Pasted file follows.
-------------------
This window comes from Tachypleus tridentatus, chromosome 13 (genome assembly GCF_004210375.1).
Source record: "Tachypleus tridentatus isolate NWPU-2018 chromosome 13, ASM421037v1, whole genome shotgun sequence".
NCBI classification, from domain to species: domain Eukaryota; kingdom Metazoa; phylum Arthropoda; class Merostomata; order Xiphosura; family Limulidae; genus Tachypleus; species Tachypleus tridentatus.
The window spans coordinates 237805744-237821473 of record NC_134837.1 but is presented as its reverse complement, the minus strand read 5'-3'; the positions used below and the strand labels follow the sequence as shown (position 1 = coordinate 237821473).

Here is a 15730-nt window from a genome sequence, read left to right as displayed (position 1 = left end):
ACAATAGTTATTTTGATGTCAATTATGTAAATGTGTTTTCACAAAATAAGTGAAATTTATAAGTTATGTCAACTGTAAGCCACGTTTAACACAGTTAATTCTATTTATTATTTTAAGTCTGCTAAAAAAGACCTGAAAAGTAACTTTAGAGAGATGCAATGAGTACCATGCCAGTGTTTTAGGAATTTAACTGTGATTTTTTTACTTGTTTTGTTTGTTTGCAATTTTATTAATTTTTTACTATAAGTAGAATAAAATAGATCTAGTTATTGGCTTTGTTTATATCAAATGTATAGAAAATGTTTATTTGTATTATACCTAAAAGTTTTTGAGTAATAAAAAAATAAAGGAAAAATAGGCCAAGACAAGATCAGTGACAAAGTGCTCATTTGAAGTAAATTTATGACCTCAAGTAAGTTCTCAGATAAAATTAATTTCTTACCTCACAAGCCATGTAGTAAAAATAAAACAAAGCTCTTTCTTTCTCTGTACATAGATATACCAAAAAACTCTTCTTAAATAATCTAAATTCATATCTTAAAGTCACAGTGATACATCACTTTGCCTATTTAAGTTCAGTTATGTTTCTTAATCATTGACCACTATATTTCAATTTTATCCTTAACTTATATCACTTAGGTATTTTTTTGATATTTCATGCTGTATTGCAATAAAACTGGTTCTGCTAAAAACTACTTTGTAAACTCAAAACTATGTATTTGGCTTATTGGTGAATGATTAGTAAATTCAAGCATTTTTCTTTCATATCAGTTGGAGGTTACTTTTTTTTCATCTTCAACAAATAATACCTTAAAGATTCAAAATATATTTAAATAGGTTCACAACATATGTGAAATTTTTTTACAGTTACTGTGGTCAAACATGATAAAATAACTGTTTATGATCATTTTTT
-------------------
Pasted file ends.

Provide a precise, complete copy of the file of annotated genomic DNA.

This window comes from Tachypleus tridentatus, chromosome 13 (genome assembly GCF_004210375.1).
Source record: "Tachypleus tridentatus isolate NWPU-2018 chromosome 13, ASM421037v1, whole genome shotgun sequence".
NCBI classification, from domain to species: domain Eukaryota; kingdom Metazoa; phylum Arthropoda; class Merostomata; order Xiphosura; family Limulidae; genus Tachypleus; species Tachypleus tridentatus.
The window spans coordinates 237805744-237821473 of record NC_134837.1 but is presented as its reverse complement, the minus strand read 5'-3'; the positions used below and the strand labels follow the sequence as shown (position 1 = coordinate 237821473).

Here is a 15730-nt window from a genome sequence, read left to right as displayed (position 1 = left end):
ACAATAGTTATTTTGATGTCAATTATGTAAATGTGTTTTCACAAAATAAGTGAAATTTATAAGTTATGTCAACTGTAAGCCACGTTTAACACAGTTAATTCTATTTATTATTTTAAGTCTGCTAAAAAAGACCTGAAAAGTAACTTTAGAGAGATGCAATGAGTACCATGCCAGTGTTTTAGGAATTTAACTGTGATTTTTTTACTTGTTTTGTTTGTTTGCAATTTTATTAATTTTTTACTATAAGTAGAATAAAATAGATCTAGTTATTGGCTTTGTTTATATCAAATGTATAGAAAATGTTTATTTGTATTATACCTAAAAGTTTTTGAGTAATAAAAAAATAAAGGAAAAATAGGCCAAGACAAGATCAGTGACAAAGTGCTCATTTGAAGTAAATTTATGACCTCAAGTAAGTTCTCAGATAAAATTAATTTCTTACCTCACAAGCCATGTAGTAAAAATAAAACAAAGCTCTTTCTTTCTCTGTACATAGATATACCAAAAAACTCTTCTTAAATAATCTAAATTCATATCTTAAAGTCACAGTGATACATCACTTTGCCTATTTAAGTTCAGTTATGTTTCTTAATCATTGACCACTATATTTCAATTTTATCCTTAACTTATATCACTTAGGTATTTTTTTGATATTTCATGCTGTATTGCAATAAAACTGGTTCTGCTAAAAACTACTTTGTAAACTCAAAACTATGTATTTGGCTTATTGGTGAATGATTAGTAAATTCAAGCATTTTTCTTTCATATCAGTTGGAGGTTACTTTTTTTTCATCTTCAACAAATAATACCTTAAAGATTCAAAATATATTTAAATAGGTTCACAACATATGTGAAATTTTTTTACAGTTACTGTGGTCAAACATGATAAAATAACTGTTTATGATCATTTTTT